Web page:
The use of Tawarruq in Gulf Cooperation Countries (GCC) as compared to the use of ’Inah is much wider due to the resolution passed by AAOFI and Fiqh Academy. The resolution permits Tawarruq to be implemented in Islamic banks but adaptation of Tawarruq principle is subjected to tight controls and restrictions (Mohamad and Rahman, 2014).
Tawarruq transactions are being used by many Islamic banks (e.g. United Arab Bank, QNB Al Islamic, Standard Chartered of United Arab Emirates, and Bank Muaamalat of Malaysia) as a liquidity management instrument and as a mode of financing especially for personal financing and credit cards. Although some Islamic Jurists have strong reservations about the application of Tawarruq in Islamic Financial System, others were of the favorable opinion (Mohamad and Rahman, 2014).
In the course of this research, it has been revealed that Tawarruq is used by very few Islamic Banks around the Globe for either personal or corporate financing. For the corporate financing most banks mainly use it for liquidity Management. Generally, commodities such as gold, silver, barley, salt, wheat, and dates aren’t allowed in Tawarruq. However, the London Metal Exchange (LME) and Bursa Suq-al Sila (BSAS) are being used by many Islamic banks as a platform for Tawarruq. Table 2 shows the global distribution of banks that apply Tawarruq product in providing banking transactions either in personal or corporate financing:
|Countries||Personal Financing||Corporate Financing||Islamic Banks||Product Type|
|Bahrain||✔||✔|| 1) Kuwait Finance House
2) Islam Bahrain
|Brunei||✔||Bank Islam Brunei Darussalam|
|Saudi Arabia||✔||National Commercial Bank||Classical Tawarruq|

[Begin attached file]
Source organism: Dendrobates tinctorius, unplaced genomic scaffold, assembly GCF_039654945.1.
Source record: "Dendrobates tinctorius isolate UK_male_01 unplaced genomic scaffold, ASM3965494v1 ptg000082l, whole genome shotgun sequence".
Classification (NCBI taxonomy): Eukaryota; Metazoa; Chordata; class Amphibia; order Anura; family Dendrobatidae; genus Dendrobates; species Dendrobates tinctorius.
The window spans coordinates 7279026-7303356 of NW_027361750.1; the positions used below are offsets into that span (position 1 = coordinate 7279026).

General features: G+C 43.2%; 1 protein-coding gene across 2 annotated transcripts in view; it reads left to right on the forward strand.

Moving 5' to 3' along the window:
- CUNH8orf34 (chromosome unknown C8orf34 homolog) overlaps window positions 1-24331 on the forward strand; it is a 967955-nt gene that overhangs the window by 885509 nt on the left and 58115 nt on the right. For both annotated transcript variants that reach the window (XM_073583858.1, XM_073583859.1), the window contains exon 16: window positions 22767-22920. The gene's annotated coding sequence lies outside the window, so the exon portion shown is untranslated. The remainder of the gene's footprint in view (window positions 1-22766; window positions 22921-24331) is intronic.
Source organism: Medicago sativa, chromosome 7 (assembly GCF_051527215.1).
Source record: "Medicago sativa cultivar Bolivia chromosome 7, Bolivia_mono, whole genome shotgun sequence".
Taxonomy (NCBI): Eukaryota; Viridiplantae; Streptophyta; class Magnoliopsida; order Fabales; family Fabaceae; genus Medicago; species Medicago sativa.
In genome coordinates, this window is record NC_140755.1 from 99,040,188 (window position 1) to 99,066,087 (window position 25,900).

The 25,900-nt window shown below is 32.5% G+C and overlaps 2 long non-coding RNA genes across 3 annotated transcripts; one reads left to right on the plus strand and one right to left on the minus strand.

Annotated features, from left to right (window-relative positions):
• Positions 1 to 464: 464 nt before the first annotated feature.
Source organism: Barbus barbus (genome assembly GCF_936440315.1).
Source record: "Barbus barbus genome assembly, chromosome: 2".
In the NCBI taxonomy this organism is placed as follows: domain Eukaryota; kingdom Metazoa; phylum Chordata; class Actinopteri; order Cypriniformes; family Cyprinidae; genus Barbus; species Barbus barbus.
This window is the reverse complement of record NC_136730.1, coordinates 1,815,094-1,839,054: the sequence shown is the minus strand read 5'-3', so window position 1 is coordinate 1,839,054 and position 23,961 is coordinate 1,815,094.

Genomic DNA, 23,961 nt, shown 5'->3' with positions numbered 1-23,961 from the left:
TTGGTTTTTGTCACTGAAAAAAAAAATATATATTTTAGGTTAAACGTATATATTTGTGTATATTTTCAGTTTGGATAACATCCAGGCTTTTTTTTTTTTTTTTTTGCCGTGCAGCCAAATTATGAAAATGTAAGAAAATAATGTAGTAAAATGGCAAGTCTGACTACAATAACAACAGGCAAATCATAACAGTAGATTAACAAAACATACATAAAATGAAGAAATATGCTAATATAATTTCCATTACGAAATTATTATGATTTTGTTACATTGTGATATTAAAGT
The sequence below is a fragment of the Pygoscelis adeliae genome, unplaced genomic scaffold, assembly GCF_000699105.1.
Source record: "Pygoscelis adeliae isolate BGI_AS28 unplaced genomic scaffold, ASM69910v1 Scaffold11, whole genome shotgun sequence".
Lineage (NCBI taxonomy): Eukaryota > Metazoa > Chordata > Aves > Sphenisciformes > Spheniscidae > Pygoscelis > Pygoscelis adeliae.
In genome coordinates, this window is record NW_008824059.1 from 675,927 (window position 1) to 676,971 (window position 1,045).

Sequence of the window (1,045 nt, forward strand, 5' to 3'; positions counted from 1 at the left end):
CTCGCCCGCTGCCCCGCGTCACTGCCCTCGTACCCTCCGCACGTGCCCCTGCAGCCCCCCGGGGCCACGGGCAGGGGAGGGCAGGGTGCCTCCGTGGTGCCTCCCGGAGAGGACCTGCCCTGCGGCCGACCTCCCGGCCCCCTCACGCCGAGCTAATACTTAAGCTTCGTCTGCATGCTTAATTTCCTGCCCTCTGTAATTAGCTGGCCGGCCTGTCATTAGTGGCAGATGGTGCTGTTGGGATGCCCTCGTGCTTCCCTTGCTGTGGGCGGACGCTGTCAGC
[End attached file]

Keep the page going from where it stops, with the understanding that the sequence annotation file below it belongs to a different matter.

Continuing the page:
|Sudan||✔||Riya Bank||Classical Tawarruq|
|United Arab Emirate||✔||✔||United Arab Bank||Organized Tawarruq|
3. Application of Tawarruq in Malaysia
Malaysia aims to become a hub of Islamic finance in the world. In line with its vision, the main goal is to provide multiple products that would increase productivity of Islamic financial institutions that would boost the Malaysian economy. Currently, Tawarruq or commonly known as Commodity Murâbaḥah is being extensively practiced by Malaysian Islamic financial system (Zukri, 2009). It was officially endorsed to be permissible based on the justifications from Shari’ah which include the Quran’s verse, Allah (s.w.a) says “...whereas Allah has permitted trading and forbidden riba usury...” (2:275), legal maxim that says “mu`amalah is permissible, except when there is a provision prohibiting it” and the permission from Hanafi, Hanbali and Shafii school of thought, by Shari’ah Advisory Council of Bank Negara Malaysia on their 51st meeting, 28 July 2005.
Historically, Malaysia was popular in using ’Inah in the financial market transactions. However, it created conflict when majority of scholars’ views differed on its permissibility. To overcome this conflict, Tawarruq was introduced as a replacement to ’Inah. Hence today the principle of Tawarruq has become the underlying principle in many Islamic financial products such as deposit products, financing, asset and liability management as well as a product to risk management.
3.2. Tawarruq in Islamic banking sector
In the case of deposit account, Tawarruq is applied as to replace the mudaraba term deposit account (Ismail et al, 2013). This replacement was the consequence of Islamic Financial Service Act 2013, which classifies Islamic deposit as principal guaranteed and investment account as non-principal guaranteed (IFSA, 2013). It makes Mudarabah deemed unsuitable for deposit account since its essence is a non-guaranteed principal. The application of Tawarruq term deposit, however, must be supported by wakalah (agency) whereby the bank is appointed as an agent of the customer to purchase a commodity from supplier (see table 1) (Ismail et al, 2013), the figure below shows the mechanism of Reverse Tawarruq.